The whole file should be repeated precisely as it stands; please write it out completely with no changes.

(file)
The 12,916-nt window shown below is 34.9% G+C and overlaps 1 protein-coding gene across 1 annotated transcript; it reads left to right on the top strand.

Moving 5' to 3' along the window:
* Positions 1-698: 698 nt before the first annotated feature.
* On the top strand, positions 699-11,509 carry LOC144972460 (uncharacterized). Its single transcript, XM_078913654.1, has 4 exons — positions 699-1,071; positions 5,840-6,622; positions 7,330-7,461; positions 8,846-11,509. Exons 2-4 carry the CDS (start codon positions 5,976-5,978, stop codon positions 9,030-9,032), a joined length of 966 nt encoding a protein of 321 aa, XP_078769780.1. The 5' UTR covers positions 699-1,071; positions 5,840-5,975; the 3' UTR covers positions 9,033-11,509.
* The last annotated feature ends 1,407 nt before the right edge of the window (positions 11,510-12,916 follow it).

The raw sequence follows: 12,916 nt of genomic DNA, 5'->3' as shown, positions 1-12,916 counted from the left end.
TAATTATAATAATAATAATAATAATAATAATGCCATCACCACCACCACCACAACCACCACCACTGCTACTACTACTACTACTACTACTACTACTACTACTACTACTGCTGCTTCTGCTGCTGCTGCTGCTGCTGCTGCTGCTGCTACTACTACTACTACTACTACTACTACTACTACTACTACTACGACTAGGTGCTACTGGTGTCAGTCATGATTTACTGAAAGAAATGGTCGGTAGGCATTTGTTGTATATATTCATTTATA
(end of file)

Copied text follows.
The 12,916-nt window shown below is 34.9% G+C and overlaps 1 protein-coding gene across 1 annotated transcript; it reads left to right on the top strand.

Moving 5' to 3' along the window:
* Positions 1-698: 698 nt before the first annotated feature.
* On the top strand, positions 699-11,509 carry LOC144972460 (uncharacterized). Its single transcript, XM_078913654.1, has 4 exons — positions 699-1,071; positions 5,840-6,622; positions 7,330-7,461; positions 8,846-11,509. Exons 2-4 carry the CDS (start codon positions 5,976-5,978, stop codon positions 9,030-9,032), a joined length of 966 nt encoding a protein of 321 aa, XP_078769780.1. The 5' UTR covers positions 699-1,071; positions 5,840-5,975; the 3' UTR covers positions 9,033-11,509.
* The last annotated feature ends 1,407 nt before the right edge of the window (positions 11,510-12,916 follow it).

The raw sequence follows: 12,916 nt of genomic DNA, 5'->3' as shown, positions 1-12,916 counted from the left end.
TAATTATAATAATAATAATAATAATAATAATGCCATCACCACCACCACCACAACCACCACCACTGCTACTACTACTACTACTACTACTACTACTACTACTACTACTGCTGCTTCTGCTGCTGCTGCTGCTGCTGCTGCTGCTGCTACTACTACTACTACTACTACTACTACTACTACTACTACTACGACTAGGTGCTACTGGTGTCAGTCATGATTTACTGAAAGAAATGGTCGGTAGGCATTTGTTGTATATATTCATTTATA